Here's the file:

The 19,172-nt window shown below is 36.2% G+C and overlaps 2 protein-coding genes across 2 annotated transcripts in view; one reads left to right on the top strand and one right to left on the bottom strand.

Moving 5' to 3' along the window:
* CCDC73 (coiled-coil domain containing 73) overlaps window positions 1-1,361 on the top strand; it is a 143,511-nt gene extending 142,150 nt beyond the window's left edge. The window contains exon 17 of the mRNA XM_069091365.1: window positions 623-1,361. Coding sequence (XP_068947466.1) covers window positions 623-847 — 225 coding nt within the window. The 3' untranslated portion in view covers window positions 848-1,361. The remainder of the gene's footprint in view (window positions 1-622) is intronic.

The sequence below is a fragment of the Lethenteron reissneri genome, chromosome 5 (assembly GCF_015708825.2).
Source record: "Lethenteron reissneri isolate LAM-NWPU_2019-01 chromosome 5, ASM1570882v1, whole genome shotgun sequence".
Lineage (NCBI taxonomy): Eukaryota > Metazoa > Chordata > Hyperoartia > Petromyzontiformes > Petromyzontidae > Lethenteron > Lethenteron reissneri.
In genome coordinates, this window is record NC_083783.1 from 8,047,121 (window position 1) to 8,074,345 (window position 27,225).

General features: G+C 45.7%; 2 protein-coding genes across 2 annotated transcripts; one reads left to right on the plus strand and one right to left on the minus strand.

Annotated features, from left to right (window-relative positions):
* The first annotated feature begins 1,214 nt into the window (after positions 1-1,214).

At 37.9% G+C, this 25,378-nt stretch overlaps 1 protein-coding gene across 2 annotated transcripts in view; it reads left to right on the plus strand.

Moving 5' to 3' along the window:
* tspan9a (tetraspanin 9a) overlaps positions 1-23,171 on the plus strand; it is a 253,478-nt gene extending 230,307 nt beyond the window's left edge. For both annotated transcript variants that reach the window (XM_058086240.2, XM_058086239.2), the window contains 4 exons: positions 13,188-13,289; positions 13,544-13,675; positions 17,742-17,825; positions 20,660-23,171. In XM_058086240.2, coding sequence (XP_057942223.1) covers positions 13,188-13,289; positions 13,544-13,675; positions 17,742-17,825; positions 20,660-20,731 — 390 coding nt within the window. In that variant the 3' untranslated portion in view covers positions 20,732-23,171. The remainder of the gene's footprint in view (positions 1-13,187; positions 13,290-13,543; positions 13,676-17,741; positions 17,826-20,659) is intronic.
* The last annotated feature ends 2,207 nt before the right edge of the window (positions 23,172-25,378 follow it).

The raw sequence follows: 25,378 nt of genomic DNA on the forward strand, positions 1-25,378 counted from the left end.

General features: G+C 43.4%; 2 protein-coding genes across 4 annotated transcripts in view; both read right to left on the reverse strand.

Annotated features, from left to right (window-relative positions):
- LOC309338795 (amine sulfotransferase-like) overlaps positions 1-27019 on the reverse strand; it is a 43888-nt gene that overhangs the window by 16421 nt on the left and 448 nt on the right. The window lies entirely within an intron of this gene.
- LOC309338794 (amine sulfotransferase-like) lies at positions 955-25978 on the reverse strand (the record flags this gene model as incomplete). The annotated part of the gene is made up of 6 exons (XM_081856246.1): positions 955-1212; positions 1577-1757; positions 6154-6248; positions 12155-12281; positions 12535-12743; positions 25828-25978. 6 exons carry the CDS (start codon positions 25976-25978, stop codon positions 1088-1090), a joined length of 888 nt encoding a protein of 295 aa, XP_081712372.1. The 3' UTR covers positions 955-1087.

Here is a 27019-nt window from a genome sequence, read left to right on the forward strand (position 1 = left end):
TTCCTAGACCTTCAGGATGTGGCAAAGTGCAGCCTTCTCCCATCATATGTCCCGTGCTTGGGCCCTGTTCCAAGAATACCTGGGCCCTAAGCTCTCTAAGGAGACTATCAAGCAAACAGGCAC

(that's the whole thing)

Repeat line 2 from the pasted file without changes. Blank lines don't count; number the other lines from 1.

Moving 5' to 3' along the window: